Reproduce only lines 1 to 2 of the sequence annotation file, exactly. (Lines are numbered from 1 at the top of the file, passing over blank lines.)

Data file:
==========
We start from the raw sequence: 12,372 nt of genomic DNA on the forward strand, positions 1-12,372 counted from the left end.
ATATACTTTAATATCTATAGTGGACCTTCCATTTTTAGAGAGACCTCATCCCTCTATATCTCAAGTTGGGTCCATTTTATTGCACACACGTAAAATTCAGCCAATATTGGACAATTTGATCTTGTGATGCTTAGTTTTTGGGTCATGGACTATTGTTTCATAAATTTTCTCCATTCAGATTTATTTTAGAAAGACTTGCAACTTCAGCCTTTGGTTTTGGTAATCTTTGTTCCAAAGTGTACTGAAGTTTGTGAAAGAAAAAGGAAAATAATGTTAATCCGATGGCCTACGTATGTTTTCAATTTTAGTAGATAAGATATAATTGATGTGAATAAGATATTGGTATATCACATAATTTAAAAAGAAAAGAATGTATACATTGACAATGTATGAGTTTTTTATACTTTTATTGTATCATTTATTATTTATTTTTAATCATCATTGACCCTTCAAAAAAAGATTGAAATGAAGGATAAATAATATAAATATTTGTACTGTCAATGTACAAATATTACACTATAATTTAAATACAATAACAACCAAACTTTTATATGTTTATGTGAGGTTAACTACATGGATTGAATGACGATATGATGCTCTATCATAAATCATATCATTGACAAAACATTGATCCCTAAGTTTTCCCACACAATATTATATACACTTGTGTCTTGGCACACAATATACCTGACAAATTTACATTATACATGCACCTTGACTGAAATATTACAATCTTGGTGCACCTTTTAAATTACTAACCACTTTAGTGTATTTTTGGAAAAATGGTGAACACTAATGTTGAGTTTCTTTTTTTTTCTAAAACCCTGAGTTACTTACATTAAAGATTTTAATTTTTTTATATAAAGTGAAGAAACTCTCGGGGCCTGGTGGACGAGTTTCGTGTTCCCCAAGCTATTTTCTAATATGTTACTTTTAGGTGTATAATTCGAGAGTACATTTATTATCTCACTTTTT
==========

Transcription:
We start from the raw sequence: 12,372 nt of genomic DNA on the forward strand, positions 1-12,372 counted from the left end.
ATATACTTTAATATCTATAGTGGACCTTCCATTTTTAGAGAGACCTCATCCCTCTATATCTCAAGTTGGGTCCATTTTATTGCACACACGTAAAATTCAGCCAATATTGGACAATTTGATCTTGTGATGCTTAGTTTTTGGGTCATGGACTATTGTTTCATAAATTTTCTCCATTCAGATTTATTTTAGAAAGACTTGCAACTTCAGCCTTTGGTTTTGGTAATCTTTGTTCCAAAGTGTACTGAAGTTTGTGAAAGAAAAAGGAAAATAATGTTAATCCGATGGCCTACGTATGTTTTCAATTTTAGTAGATAAGATATAATTGATGTGAATAAGATATTGGTATATCACATAATTTAAAAAGAAAAGAATGTATACATTGACAATGTATGAGTTTTTTATACTTTTATTGTATCATTTATTATTTATTTTTAATCATCATTGACCCTTCAAAAAAAGATTGAAATGAAGGATAAATAATATAAATATTTGTACTGTCAATGTACAAATATTACACTATAATTTAAATACAATAACAACCAAACTTTTATATGTTTATGTGAGGTTAACTACATGGATTGAATGACGATATGATGCTCTATCATAAATCATATCATTGACAAAACATTGATCCCTAAGTTTTCCCACACAATATTATATACACTTGTGTCTTGGCACACAATATACCTGACAAATTTACATTATACATGCACCTTGACTGAAATATTACAATCTTGGTGCACCTTTTAAATTACTAACCACTTTAGTGTATTTTTGGAAAAATGGTGAACACTAATGTTGAGTTTCTTTTTTTTTCTAAAACCCTGAGTTACTTACATTAAAGATTTTAATTTTTTTATATAAAGTGAAGAAACTCTCGGGGCCTGGTGGACGAGTTTCGTGTTCCCCAAGCTATTTTCTAATATGTTACTTTTAGGTGTATAATTCGAGAGTACATTTATTATCTCACTTTTT